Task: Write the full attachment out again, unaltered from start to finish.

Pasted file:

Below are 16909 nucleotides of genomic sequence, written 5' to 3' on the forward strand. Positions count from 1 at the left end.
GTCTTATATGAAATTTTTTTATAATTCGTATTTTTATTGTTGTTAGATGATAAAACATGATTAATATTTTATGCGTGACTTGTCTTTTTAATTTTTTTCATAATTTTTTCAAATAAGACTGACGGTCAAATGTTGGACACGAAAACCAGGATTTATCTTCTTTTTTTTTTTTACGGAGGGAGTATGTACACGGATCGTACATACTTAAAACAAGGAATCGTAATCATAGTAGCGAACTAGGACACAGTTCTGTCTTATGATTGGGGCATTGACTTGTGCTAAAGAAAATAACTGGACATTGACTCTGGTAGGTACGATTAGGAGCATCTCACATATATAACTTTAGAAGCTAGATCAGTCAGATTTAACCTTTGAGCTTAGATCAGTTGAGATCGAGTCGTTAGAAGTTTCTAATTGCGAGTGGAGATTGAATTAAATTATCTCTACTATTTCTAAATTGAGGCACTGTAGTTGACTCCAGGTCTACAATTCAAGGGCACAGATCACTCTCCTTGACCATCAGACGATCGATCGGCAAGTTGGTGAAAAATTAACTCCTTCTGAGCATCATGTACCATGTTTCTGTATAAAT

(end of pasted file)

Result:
Below are 16909 nucleotides of genomic sequence, written 5' to 3' on the forward strand. Positions count from 1 at the left end.
GTCTTATATGAAATTTTTTTATAATTCGTATTTTTATTGTTGTTAGATGATAAAACATGATTAATATTTTATGCGTGACTTGTCTTTTTAATTTTTTTCATAATTTTTTCAAATAAGACTGACGGTCAAATGTTGGACACGAAAACCAGGATTTATCTTCTTTTTTTTTTTTACGGAGGGAGTATGTACACGGATCGTACATACTTAAAACAAGGAATCGTAATCATAGTAGCGAACTAGGACACAGTTCTGTCTTATGATTGGGGCATTGACTTGTGCTAAAGAAAATAACTGGACATTGACTCTGGTAGGTACGATTAGGAGCATCTCACATATATAACTTTAGAAGCTAGATCAGTCAGATTTAACCTTTGAGCTTAGATCAGTTGAGATCGAGTCGTTAGAAGTTTCTAATTGCGAGTGGAGATTGAATTAAATTATCTCTACTATTTCTAAATTGAGGCACTGTAGTTGACTCCAGGTCTACAATTCAAGGGCACAGATCACTCTCCTTGACCATCAGACGATCGATCGGCAAGTTGGTGAAAAATTAACTCCTTCTGAGCATCATGTACCATGTTTCTGTATAAAT